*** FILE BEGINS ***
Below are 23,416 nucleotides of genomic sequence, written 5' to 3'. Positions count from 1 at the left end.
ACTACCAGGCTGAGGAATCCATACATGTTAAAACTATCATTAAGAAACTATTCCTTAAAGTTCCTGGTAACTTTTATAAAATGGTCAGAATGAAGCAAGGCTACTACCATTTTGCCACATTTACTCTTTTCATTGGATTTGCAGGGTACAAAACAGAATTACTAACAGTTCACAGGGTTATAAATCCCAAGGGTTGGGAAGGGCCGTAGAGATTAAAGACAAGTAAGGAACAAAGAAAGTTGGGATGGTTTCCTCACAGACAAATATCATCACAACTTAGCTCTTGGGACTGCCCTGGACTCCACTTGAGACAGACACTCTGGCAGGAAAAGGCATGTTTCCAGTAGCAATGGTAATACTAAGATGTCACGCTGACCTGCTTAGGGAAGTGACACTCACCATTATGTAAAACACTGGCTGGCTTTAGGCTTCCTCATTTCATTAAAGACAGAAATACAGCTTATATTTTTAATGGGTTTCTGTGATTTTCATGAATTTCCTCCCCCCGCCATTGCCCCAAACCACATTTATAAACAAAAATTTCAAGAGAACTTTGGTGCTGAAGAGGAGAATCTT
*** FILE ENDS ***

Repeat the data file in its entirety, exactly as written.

Below are 23,416 nucleotides of genomic sequence, written 5' to 3'. Positions count from 1 at the left end.
ACTACCAGGCTGAGGAATCCATACATGTTAAAACTATCATTAAGAAACTATTCCTTAAAGTTCCTGGTAACTTTTATAAAATGGTCAGAATGAAGCAAGGCTACTACCATTTTGCCACATTTACTCTTTTCATTGGATTTGCAGGGTACAAAACAGAATTACTAACAGTTCACAGGGTTATAAATCCCAAGGGTTGGGAAGGGCCGTAGAGATTAAAGACAAGTAAGGAACAAAGAAAGTTGGGATGGTTTCCTCACAGACAAATATCATCACAACTTAGCTCTTGGGACTGCCCTGGACTCCACTTGAGACAGACACTCTGGCAGGAAAAGGCATGTTTCCAGTAGCAATGGTAATACTAAGATGTCACGCTGACCTGCTTAGGGAAGTGACACTCACCATTATGTAAAACACTGGCTGGCTTTAGGCTTCCTCATTTCATTAAAGACAGAAATACAGCTTATATTTTTAATGGGTTTCTGTGATTTTCATGAATTTCCTCCCCCCGCCATTGCCCCAAACCACATTTATAAACAAAAATTTCAAGAGAACTTTGGTGCTGAAGAGGAGAATCTT